Hurricane Sally has made landfall along the Gulf Coast in the United States, with forecasts of torrential rains that could provoke “historic” and potentially deadly flash floods.
The National Hurricane Center (NHC) on Wednesday said the Category 2 storm hit Alabama at about 4:45am (09:45 GMT), bringing maximum sustained winds of about 165km (105 miles) an hour.
“Historic life-threatening flooding likely along portions of the northern Gulf coast,” the Miami-based centre warned late on Tuesday, adding the hurricane could dump up to 20 inches (500mm) of rain in some areas, causing dangerous flooding from the Florida Panhandle to Mississippi and inland in the days ahead.
About 150,000 homes and businesses in Alabama and Florida were already without power on Tuesday evening, according to the poweroutage.us website.
Videos posted to social media appeared to show some areas in the region had started to flood.
A curfew was called in the coastal Alabama city of Gulf Shores due to the life-threatening conditions.
Sally had been at a crawling pace of 4.8km (3 miles) an hour, but was expected to pick up speed through Wednesday.
“We are looking at record flooding, perhaps breaking historic levels. And with rising water comes a greater risk for loss of property and life,” Alabama Governor Kay Ivey told a news conference.
“I urge you in the strongest way possible to evacuate if conditions permit and seek shelter elsewhere as possible today.”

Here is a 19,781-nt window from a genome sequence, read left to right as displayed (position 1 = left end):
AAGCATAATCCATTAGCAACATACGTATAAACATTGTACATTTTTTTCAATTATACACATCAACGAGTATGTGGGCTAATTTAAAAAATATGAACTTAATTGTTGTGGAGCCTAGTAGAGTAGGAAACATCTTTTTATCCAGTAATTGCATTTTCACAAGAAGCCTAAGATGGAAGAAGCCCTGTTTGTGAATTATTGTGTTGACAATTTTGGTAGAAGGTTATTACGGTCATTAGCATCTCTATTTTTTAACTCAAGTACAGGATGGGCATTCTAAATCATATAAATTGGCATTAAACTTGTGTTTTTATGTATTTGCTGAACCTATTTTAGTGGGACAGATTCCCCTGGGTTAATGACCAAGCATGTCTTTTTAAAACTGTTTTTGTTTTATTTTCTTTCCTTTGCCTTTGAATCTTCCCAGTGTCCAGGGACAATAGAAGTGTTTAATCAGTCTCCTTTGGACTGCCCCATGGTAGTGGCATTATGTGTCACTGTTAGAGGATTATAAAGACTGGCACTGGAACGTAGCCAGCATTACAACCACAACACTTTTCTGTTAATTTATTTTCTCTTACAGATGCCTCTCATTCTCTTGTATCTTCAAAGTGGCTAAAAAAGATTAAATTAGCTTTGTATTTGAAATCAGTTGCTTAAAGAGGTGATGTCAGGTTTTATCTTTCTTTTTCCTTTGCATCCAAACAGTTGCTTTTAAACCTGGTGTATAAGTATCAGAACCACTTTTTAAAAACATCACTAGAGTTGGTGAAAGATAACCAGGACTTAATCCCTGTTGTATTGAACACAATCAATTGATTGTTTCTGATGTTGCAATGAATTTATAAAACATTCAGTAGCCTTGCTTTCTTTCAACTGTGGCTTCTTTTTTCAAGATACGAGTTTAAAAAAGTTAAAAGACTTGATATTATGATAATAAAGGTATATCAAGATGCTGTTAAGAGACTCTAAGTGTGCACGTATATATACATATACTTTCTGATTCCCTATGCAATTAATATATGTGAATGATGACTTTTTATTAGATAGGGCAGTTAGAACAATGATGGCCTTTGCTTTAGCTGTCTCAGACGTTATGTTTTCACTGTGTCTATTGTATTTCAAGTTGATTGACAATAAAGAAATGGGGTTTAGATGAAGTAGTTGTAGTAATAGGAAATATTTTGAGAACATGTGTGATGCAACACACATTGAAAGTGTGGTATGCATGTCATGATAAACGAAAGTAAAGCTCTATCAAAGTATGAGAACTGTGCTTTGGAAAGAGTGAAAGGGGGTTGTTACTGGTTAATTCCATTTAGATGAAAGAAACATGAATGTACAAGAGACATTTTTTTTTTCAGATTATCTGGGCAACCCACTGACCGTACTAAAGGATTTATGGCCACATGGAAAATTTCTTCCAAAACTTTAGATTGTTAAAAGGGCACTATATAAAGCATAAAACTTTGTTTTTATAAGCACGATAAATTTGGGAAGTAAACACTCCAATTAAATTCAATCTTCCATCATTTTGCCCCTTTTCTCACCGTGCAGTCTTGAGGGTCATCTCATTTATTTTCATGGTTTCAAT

On Monday, Ivey had declared a state of emergency in the US state ahead of Sally’s arrival.
US President Donald Trump, speaking on the Fox and Friends show, compared Sally to Hurricane Laura, which battered Texas and Louisiana as well as the Caribbean only weeks ago.
“This one is smaller but it’s a little bit more direct, but we have it under control,” he said. “We have it under watch very strongly.”
At a hurricane shelter in Pascagoula, a coastal town in eastern Mississippi, 50-year-old evacuee Cliton Shepherd was hoping the area could avoid the worst.
“I don’t think the wind is going to hurt anything, hopefully. I pray that it doesn’t. But that’s the main thing, you know, hoping and praying for the best, that’s all we can do.”
There have been so many tropical storms in the Atlantic this year that the United Nations’ World Meteorological Organization, which names them, is about to run out of names for the second time in history.
The last time was in 2005, the year Hurricane Katrina devastated New Orleans.
The latest Atlantic storm, Hurricane Paulette, pounded the island of Bermuda on Monday with Category 2 winds and heavy rains, according to the NHC.
The centre also said Tropical Storm Teddy, currently located about 1,335km (
east of the Lesser Antilles, was expected to become a major hurricane later on Wednesday and could reach Category 4 strength on Thursday.